Aussies drop out Of America’s Cup; cite mounting costs
SAN DIEGO (AP) — Australia’s Hamilton Island Yacht Club has withdrawn as the Challenger of Record in the America’s Cup and announced that they were withdrawing Team Australia from the competition, perhaps the first public sign of dissatisfaction with the direction sailing’s marquee regatta is heading.
The move came six days after competitors met in Los Angeles to air their concerns. Among them are costs, not knowing the venue before the first installment of the $2 million entry fee is due and unhappiness that San Francisco was eliminated as host city.
Organizers had promised to contain costs in this America’s Cup cycle but Hamilton Island officials said they are withdrawing because of the cash outlay needed to compete for the oldest trophy in international sports.
“The Challenge was initiated with a view to negotiating a format for the 35th America’s Cup that was affordable and put the emphasis back on sailing skills,” Bob Oatley said in a statement. “Ultimately our estimate of the costs of competing were well beyond our initial expectation and our ability to make the formula of our investment and other commercial support add up. We are bitterly disappointed that this emerging team of fine young Australian sailors will not be able to compete at the next America’s Cup under our banner.”
Hamilton Island was the first foreign yacht club to challenge Oracle Team USA, which successfully defended the America’s Cup in September with a stunning comeback against Emirates Team New Zealand on San Francisco Bay.
Australia last challenged for the America’s Cup in 2000, when its low-budget effort was led by Jimmy Spithill, who has since skippered Oracle Team USA to consecutive victories.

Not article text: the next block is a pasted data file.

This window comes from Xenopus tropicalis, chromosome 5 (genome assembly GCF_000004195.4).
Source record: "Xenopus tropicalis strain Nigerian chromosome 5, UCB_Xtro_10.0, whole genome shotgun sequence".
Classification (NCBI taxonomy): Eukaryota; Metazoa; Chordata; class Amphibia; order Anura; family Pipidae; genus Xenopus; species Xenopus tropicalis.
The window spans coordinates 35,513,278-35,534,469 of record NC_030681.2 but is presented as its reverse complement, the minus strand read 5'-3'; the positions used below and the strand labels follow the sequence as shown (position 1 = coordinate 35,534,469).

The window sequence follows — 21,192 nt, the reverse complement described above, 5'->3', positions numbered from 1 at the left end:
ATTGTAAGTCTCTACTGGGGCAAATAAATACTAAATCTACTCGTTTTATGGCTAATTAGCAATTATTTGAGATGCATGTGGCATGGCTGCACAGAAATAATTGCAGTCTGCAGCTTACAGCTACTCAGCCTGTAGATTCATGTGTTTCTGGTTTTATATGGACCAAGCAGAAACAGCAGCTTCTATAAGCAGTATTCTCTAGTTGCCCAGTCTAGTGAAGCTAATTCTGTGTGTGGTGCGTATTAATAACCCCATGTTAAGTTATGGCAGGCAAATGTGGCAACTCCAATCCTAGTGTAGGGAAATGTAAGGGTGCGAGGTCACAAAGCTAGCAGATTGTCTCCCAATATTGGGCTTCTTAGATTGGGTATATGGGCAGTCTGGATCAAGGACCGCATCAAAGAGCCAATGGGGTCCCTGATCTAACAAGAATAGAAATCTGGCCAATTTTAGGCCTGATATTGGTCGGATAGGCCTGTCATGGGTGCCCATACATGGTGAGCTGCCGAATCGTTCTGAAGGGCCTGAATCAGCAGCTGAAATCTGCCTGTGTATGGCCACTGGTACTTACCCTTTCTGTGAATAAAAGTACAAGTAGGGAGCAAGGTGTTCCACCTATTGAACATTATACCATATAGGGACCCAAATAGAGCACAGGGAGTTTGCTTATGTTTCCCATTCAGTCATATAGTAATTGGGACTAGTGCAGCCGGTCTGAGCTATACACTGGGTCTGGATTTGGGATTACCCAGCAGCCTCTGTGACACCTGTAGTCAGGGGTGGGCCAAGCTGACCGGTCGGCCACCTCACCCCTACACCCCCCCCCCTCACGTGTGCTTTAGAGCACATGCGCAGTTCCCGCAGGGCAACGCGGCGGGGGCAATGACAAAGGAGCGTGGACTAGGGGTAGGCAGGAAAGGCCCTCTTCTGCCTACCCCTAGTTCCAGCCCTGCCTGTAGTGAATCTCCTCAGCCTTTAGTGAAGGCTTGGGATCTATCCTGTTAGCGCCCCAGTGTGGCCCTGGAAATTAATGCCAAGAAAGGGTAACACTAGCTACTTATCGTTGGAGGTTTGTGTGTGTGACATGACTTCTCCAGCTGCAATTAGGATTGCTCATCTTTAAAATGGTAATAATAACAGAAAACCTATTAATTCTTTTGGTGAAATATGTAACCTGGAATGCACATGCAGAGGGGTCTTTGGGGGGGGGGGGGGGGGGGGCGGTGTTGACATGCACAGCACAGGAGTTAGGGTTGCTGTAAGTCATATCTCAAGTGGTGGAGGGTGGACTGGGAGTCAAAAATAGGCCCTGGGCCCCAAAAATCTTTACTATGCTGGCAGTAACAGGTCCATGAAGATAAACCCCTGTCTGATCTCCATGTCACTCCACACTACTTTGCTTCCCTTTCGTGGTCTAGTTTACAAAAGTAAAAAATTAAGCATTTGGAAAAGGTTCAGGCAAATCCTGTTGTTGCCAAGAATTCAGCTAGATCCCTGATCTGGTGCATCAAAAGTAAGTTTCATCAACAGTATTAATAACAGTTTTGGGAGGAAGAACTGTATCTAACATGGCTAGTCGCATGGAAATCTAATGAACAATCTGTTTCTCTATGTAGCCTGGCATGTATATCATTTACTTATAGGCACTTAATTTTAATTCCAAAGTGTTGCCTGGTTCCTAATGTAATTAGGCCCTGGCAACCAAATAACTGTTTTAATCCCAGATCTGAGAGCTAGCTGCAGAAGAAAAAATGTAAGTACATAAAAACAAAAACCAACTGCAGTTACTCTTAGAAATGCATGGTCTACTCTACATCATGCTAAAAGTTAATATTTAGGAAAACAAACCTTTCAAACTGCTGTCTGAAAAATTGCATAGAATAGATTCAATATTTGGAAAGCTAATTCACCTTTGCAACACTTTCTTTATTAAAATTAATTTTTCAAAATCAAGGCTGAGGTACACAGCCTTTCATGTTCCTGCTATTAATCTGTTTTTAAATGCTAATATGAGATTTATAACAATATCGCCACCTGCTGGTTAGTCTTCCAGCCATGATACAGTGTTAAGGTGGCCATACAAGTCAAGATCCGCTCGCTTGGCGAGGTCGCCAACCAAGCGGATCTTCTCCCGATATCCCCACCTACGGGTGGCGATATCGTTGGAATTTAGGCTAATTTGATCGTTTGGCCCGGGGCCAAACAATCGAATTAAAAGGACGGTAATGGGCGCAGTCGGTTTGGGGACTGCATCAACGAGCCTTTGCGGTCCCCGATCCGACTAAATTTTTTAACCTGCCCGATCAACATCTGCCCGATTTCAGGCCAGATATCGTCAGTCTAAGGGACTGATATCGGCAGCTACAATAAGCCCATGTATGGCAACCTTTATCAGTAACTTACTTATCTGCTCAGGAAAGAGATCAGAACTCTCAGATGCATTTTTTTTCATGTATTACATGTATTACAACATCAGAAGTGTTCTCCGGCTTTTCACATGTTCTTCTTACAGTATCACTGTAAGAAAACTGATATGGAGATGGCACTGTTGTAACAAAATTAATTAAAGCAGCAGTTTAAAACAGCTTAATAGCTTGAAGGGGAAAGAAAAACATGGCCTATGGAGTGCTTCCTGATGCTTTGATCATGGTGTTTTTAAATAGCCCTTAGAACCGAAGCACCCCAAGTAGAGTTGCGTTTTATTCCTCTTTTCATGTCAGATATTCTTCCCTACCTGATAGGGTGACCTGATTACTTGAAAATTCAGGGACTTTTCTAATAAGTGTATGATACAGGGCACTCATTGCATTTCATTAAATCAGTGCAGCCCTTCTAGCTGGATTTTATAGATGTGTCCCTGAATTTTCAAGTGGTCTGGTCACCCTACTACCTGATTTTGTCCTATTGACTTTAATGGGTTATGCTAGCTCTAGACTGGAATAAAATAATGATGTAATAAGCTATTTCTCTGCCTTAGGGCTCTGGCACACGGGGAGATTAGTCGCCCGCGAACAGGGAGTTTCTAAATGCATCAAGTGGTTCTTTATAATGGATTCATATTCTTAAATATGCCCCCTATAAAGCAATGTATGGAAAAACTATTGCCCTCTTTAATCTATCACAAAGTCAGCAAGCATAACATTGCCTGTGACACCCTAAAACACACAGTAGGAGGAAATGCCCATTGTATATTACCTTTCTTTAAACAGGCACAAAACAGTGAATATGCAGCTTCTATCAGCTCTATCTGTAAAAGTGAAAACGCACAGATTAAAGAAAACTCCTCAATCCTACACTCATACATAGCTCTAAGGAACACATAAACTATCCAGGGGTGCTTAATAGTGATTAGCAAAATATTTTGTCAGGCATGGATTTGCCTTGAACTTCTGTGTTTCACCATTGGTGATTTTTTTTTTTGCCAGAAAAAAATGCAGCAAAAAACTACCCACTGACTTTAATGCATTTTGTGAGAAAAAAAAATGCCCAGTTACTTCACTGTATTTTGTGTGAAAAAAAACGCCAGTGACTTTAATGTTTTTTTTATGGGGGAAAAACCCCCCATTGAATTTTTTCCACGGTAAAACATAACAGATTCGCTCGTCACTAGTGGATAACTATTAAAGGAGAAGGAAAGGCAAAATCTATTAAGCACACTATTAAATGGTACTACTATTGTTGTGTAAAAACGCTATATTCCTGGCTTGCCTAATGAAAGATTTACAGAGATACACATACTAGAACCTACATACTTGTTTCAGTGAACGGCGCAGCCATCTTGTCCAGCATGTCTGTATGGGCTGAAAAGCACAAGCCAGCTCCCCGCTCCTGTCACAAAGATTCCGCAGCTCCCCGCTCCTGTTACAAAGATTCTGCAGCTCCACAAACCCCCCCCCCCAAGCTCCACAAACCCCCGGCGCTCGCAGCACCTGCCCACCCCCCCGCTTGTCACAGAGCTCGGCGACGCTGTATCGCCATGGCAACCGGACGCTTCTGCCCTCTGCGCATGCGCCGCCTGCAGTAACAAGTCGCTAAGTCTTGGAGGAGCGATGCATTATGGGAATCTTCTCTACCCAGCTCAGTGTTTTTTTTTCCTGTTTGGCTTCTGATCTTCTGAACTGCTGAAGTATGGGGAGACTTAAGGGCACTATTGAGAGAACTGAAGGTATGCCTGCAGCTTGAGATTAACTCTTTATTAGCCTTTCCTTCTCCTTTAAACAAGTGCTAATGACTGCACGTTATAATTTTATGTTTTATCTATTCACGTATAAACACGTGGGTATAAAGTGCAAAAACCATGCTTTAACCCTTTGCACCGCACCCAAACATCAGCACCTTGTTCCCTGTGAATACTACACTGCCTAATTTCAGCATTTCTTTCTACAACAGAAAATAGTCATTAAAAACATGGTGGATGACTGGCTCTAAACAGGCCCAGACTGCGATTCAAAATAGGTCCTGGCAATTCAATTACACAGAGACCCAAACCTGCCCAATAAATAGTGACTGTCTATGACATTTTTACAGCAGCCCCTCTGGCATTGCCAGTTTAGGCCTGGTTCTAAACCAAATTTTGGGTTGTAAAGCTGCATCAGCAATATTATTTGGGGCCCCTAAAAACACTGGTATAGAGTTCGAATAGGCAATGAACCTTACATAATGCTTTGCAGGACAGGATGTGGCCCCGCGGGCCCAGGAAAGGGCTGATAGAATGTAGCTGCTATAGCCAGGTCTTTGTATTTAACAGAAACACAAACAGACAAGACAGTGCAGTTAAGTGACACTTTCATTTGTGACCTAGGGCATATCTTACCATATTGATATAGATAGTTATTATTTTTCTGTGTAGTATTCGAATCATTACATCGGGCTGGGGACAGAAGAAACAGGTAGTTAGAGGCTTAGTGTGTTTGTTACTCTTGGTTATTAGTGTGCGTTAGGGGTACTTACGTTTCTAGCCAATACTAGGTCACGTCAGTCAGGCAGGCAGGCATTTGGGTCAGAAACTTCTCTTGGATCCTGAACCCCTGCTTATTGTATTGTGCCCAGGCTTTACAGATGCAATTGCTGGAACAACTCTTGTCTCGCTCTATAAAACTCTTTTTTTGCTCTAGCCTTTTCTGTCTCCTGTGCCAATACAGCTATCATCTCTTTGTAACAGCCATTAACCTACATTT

Australia’s big moment in the America’s Cup came in 1983, when John Bertrand beat Dennis Conner to end the New York Yacht Club’s 132-year winning streak. Four years later, Conner went down under and beat Murray to reclaim the Auld Mug.
Oracle Team USA is owned by software billionaire Larry Ellison, who has spent an estimated $500 million since the early 2000s in pursuing, winning and defending the silver trophy. Ellison and his sailing CEO, five-time America’s Cup winner Russell Coutts, want the event to become self-sustaining commercially.
But that’s created grumbling among challengers. Ellison has allowed Coutts to lead the way in writing the rules for the next America’s Cup and picking the venue. Many in the sport feel the New Zealander is putting commercial interests ahead of sailing.
Most foreign syndicates are unhappy that San Francisco, which provided a spectacular backdrop and steady wind last year, was eliminated from contention to host the 2017 regatta due to financial reasons.
They also are unhappy that Bermuda is under consideration to host the challenger semifinals and finals, and the America’s Cup match in 2017. They feel it will be a logistical nightmare to take the competition to the British territory in the Atlantic Ocean. Bermuda is competing with San Diego to host the racing.
While San Diego Bay would provide arena-style sailing, there are concerns that the wind won’t be strong enough.
Another touchy subject is that Ellison and Coutts want to stage elimination rounds in another part of the world, which would add another layer of expense in moving the 62-foot, wing sail catamarans. Teams feel it will be hard to attract sponsorships because there are no assurances they’ll reach the final venue.
This is the second straight America’s Cup in which the original Challenger of Record has dropped out.
Ellison and Coutts had hoped to attract more teams, not have them drop out. The last America’s Cup was star-crossed from the start, in part because only three challengers entered, a big drop from the 10 or 12 originally expected. The competition was further marred when British Olympic star Bart Simpson was killed when Artemis Racing of Sweden’s boat capsized on San Francisco Bay in May 2013. That forced Artemis to sit out the round-robins in the challenger trials, leading to the bizarre situation of having its scheduled opponent sail alone around the course to collect a point.
The entry period for this America’s Cup closes Aug. 8. The first installment of $1 million of the $2 million entry fee is due shortly after challenge papers are accepted.
Teams must also put up a $1 million performance bond.
Coutts said recently he hopes to pick the venue by the end of September, but that the process could last longer.
Entries are expected from New Zealand, Italy, Britain, Sweden and maybe France and China.